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The demographic history of the New Zealand short-tailed bat Mystacina tuberculata inferred from modified control region sequences


Brian Lloyd. Fax: NZ 04 4713279; E-mail:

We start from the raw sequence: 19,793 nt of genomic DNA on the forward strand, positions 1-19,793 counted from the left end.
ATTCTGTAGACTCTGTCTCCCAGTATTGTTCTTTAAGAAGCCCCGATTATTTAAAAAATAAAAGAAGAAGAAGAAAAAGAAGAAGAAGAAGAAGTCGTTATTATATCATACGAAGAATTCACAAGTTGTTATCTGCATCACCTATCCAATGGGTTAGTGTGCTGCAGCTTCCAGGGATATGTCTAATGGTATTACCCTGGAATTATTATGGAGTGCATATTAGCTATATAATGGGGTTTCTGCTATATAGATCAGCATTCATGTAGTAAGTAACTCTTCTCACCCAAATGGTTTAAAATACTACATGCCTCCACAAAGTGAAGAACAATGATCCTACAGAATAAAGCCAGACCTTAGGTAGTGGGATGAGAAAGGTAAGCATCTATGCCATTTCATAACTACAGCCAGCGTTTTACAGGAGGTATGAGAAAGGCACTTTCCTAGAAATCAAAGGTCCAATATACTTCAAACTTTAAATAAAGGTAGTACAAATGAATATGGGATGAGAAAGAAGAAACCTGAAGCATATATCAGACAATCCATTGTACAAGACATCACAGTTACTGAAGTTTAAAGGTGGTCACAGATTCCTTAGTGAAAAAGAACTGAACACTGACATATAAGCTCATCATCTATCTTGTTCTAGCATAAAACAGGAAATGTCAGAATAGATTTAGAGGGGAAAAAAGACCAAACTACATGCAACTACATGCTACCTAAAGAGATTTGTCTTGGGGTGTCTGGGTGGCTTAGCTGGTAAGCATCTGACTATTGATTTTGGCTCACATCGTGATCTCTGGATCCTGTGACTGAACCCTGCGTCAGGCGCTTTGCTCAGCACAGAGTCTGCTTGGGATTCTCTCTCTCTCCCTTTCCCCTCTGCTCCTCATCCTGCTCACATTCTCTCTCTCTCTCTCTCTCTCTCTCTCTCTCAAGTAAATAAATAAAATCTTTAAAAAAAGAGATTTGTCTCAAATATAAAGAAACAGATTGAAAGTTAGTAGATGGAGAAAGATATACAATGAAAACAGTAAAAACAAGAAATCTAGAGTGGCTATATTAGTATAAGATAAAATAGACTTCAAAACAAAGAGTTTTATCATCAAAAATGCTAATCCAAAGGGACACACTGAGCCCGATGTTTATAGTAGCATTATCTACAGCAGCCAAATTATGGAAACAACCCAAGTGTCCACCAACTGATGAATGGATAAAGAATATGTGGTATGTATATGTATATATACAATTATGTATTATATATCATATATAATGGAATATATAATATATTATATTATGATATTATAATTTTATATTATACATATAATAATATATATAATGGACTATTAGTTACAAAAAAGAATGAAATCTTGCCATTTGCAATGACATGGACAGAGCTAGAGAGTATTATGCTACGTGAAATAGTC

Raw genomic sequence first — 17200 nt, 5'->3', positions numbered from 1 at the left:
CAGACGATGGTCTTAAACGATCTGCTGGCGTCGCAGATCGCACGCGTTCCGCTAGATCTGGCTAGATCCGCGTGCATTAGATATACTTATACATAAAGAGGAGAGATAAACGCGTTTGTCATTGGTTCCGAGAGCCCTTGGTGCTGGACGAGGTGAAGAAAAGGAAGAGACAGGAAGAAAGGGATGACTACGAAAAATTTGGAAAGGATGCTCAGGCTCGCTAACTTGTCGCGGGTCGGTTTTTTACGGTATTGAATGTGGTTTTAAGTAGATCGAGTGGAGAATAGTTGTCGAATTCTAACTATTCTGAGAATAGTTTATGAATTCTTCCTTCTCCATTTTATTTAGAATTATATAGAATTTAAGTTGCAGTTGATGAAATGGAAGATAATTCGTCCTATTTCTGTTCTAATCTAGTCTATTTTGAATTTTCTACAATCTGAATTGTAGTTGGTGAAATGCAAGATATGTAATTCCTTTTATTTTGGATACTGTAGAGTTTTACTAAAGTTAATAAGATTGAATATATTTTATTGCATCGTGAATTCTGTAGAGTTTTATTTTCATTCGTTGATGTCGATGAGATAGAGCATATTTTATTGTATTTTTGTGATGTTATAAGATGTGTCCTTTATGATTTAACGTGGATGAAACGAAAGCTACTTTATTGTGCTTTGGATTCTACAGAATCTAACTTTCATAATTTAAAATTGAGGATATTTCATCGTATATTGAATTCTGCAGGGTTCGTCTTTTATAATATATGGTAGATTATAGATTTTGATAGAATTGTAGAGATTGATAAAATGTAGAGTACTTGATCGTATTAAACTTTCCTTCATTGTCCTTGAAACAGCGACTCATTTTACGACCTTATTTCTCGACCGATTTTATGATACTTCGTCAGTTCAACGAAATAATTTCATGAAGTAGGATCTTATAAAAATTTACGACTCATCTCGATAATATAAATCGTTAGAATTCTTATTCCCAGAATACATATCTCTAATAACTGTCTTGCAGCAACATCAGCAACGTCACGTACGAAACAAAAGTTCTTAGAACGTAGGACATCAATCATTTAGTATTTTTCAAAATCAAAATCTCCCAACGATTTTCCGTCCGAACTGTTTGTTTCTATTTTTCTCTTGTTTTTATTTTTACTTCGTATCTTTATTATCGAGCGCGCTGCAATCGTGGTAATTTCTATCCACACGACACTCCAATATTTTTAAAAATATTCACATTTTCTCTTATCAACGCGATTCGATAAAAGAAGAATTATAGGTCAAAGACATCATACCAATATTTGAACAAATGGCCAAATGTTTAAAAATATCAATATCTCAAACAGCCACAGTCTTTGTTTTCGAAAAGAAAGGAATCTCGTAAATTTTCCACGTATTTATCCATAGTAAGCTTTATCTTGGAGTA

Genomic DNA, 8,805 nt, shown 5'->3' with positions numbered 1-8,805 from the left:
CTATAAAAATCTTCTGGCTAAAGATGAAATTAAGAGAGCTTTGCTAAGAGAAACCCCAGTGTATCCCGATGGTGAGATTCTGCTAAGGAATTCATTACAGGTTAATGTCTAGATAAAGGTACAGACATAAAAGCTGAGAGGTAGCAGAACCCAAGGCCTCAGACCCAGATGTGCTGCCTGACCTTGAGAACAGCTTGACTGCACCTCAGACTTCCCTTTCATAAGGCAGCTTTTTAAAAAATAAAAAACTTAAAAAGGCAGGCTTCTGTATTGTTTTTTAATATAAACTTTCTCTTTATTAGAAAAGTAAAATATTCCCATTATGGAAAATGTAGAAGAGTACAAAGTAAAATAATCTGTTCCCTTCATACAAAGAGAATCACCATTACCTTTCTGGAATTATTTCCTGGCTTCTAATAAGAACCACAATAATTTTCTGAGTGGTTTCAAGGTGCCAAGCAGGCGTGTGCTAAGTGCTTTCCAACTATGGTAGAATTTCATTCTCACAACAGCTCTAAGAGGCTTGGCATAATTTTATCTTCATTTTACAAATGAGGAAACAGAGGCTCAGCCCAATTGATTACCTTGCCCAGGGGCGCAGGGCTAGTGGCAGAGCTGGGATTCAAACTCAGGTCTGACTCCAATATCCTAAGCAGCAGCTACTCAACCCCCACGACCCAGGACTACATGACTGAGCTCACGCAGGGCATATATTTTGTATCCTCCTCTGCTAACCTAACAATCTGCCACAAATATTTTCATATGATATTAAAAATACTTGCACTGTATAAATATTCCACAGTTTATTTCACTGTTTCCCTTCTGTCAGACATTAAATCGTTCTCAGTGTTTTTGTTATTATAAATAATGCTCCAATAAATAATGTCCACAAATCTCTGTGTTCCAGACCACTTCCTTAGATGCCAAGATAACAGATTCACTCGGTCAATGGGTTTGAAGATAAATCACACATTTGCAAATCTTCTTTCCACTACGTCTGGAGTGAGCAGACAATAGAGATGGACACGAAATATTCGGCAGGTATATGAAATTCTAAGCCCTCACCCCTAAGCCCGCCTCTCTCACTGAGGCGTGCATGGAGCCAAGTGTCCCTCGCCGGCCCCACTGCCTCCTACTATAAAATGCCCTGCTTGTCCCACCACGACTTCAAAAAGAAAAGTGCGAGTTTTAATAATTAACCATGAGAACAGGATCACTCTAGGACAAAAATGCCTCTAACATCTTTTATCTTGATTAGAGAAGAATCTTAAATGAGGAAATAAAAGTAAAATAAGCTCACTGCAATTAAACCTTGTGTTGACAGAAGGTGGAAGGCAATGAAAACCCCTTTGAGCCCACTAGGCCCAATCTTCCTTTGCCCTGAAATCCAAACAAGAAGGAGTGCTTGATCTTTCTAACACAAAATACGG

Short-tailed bats Mystacina tuberculata were widespread throughout the forest that dominated prehuman New Zealand, but extensive deforestation has restricted them to scattered populations in forest fragments. In a previous study, the species’ intraspecific phylogeny was investigated using multiple mitochondrial gene sequences. Six phylogroups were identified with estimated divergences of 0.93–0.68 Ma. In the current study, the phylogeographical structure and demographic history of the phylogroups were investigated using control region sequences modified by removing homoplasic sites. Phylogeographical structure in the North Island was generally consistent with an isolation-by-distance dispersal model. Coalescent-based analyses (i.e. mismatch distributions, skyline plots, lineage dispersal analysis and nested clade analysis) indicated that the three phylogroups found in central and southern North Island expanded before the last glacial maximum, presumably during interstadials when Nothofagus forest was most extensive. Genetic structure within a central North Island hybrid zone was consistent with range expansion from separate refugia following reforestation after catastrophic volcanic eruptions. Phylogeographical structure in the South Island was consistent with southern populations originating during rapid southward range expansion from refugia in northern South Island following postglacial reforestation of the South Island 10–9 kya.